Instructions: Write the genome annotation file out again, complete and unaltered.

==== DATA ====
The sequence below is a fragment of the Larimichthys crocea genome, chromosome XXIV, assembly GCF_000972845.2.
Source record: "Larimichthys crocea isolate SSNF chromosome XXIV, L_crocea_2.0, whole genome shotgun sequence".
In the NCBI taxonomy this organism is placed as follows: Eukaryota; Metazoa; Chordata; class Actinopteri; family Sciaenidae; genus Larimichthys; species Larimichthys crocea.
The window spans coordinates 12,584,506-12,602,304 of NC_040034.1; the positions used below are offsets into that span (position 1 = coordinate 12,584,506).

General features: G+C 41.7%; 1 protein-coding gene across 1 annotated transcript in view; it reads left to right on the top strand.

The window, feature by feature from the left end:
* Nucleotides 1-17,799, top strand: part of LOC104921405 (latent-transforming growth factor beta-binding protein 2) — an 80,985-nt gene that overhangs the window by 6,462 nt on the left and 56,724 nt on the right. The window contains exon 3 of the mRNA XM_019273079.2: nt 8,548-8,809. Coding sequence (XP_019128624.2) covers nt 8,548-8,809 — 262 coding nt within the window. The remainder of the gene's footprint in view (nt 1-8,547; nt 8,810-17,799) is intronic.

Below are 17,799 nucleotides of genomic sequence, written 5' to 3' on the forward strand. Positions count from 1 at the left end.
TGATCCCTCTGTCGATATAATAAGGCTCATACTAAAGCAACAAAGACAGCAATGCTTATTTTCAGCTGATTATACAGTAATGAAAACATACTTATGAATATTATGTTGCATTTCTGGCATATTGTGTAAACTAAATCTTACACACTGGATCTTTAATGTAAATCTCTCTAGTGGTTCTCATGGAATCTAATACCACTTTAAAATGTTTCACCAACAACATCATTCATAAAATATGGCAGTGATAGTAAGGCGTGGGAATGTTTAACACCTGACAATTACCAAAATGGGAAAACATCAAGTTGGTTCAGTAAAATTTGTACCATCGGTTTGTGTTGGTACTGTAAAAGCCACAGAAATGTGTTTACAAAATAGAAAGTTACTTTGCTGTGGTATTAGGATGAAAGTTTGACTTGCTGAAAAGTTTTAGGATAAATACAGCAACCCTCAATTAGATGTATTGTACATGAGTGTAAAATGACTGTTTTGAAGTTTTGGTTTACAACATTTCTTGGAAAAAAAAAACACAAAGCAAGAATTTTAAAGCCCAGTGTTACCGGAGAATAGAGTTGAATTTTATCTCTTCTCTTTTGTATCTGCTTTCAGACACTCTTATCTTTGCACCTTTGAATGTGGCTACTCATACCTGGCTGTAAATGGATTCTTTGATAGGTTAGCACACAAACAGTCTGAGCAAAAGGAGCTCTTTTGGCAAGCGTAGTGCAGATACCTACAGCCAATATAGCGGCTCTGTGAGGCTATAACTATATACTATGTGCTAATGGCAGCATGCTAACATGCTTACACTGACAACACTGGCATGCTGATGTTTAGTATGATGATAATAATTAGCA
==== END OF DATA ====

The sequence below is a fragment of the Larimichthys crocea genome, chromosome XXIV, assembly GCF_000972845.2.
Source record: "Larimichthys crocea isolate SSNF chromosome XXIV, L_crocea_2.0, whole genome shotgun sequence".
In the NCBI taxonomy this organism is placed as follows: Eukaryota; Metazoa; Chordata; class Actinopteri; family Sciaenidae; genus Larimichthys; species Larimichthys crocea.
The window spans coordinates 12,584,506-12,602,304 of NC_040034.1; the positions used below are offsets into that span (position 1 = coordinate 12,584,506).

General features: G+C 41.7%; 1 protein-coding gene across 1 annotated transcript in view; it reads left to right on the top strand.

The window, feature by feature from the left end:
* Nucleotides 1-17,799, top strand: part of LOC104921405 (latent-transforming growth factor beta-binding protein 2) — an 80,985-nt gene that overhangs the window by 6,462 nt on the left and 56,724 nt on the right. The window contains exon 3 of the mRNA XM_019273079.2: nt 8,548-8,809. Coding sequence (XP_019128624.2) covers nt 8,548-8,809 — 262 coding nt within the window. The remainder of the gene's footprint in view (nt 1-8,547; nt 8,810-17,799) is intronic.

Below are 17,799 nucleotides of genomic sequence, written 5' to 3' on the forward strand. Positions count from 1 at the left end.
TGATCCCTCTGTCGATATAATAAGGCTCATACTAAAGCAACAAAGACAGCAATGCTTATTTTCAGCTGATTATACAGTAATGAAAACATACTTATGAATATTATGTTGCATTTCTGGCATATTGTGTAAACTAAATCTTACACACTGGATCTTTAATGTAAATCTCTCTAGTGGTTCTCATGGAATCTAATACCACTTTAAAATGTTTCACCAACAACATCATTCATAAAATATGGCAGTGATAGTAAGGCGTGGGAATGTTTAACACCTGACAATTACCAAAATGGGAAAACATCAAGTTGGTTCAGTAAAATTTGTACCATCGGTTTGTGTTGGTACTGTAAAAGCCACAGAAATGTGTTTACAAAATAGAAAGTTACTTTGCTGTGGTATTAGGATGAAAGTTTGACTTGCTGAAAAGTTTTAGGATAAATACAGCAACCCTCAATTAGATGTATTGTACATGAGTGTAAAATGACTGTTTTGAAGTTTTGGTTTACAACATTTCTTGGAAAAAAAAAACACAAAGCAAGAATTTTAAAGCCCAGTGTTACCGGAGAATAGAGTTGAATTTTATCTCTTCTCTTTTGTATCTGCTTTCAGACACTCTTATCTTTGCACCTTTGAATGTGGCTACTCATACCTGGCTGTAAATGGATTCTTTGATAGGTTAGCACACAAACAGTCTGAGCAAAAGGAGCTCTTTTGGCAAGCGTAGTGCAGATACCTACAGCCAATATAGCGGCTCTGTGAGGCTATAACTATATACTATGTGCTAATGGCAGCATGCTAACATGCTTACACTGACAACACTGGCATGCTGATGTTTAGTATGATGATAATAATTAGCA